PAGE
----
Lexicon is a tough book to pigeon-hole. Part thriller, part science fiction, part dystopia and all of it fascinating. It manages the difficult task of being both wildly entertaining and deeply thought provoking.
Lexicon examines the power of words and language. The power to influence, persuade and destroy. It examines how we define ourselves and how our words and language reveal who we are, and having been revealed, make us vulnerable. The importance of language is as ancient as the existence of the spoken word. From biblical tales like the tower of babylon, to medieval charlatans to modern times with charismatic cult leaders or great political communicators. Words can inspire or condemn.
Max Barry imagines a world where powerful people study and unlock the mysteries of language and use it to shape events to their needs. The most skilled of these people are “poets” who manipulate the unskilled.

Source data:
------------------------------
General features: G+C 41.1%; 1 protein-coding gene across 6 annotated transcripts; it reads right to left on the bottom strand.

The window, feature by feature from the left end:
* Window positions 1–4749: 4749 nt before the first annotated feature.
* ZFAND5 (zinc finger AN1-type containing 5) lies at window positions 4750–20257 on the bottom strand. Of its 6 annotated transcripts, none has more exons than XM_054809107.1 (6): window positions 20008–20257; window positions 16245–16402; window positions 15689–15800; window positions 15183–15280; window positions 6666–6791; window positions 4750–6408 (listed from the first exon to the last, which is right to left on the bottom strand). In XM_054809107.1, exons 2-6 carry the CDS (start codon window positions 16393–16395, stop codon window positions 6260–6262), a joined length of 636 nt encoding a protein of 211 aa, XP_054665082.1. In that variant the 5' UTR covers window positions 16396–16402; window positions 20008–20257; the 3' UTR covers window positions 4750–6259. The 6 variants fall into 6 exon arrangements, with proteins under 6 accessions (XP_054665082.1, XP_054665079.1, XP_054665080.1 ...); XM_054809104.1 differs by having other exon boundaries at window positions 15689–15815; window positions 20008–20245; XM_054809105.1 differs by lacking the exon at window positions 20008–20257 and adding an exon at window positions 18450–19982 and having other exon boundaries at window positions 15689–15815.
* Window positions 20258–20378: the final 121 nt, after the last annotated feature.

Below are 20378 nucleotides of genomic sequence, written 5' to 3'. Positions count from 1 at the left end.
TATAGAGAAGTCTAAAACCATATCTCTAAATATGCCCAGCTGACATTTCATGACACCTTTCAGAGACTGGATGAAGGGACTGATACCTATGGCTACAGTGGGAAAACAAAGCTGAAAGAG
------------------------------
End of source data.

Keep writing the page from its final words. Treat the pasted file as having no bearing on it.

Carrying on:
The plot is fairly breakneck. Barry plunges you into the middle of the action leaving you somewhat bewildered as you try to make sense out of what is going on. The plot jumps forward and backward in time, as well as to the side. It is not immediately clear how the different storylines are connected, but they slowly converge to a coherent and satisfying conclusion. The world and the story is revealed, rather than explained. Strong characters exist throughout, yet uncertainty surrounds each of them as you cannot be sure until the end who they really are, or even if they are who they believe themselves to be.
Lexicon is both exciting and unsettling. It is one of those books that worms its way into your mind and lingers there. It makes you think not only about the story itself, but about what truths it has revealed about human nature. This is an extraordinary book and is one to be experienced as much as enjoyed. Highly recommended.
I was fortunate to receive an advance copy of this book.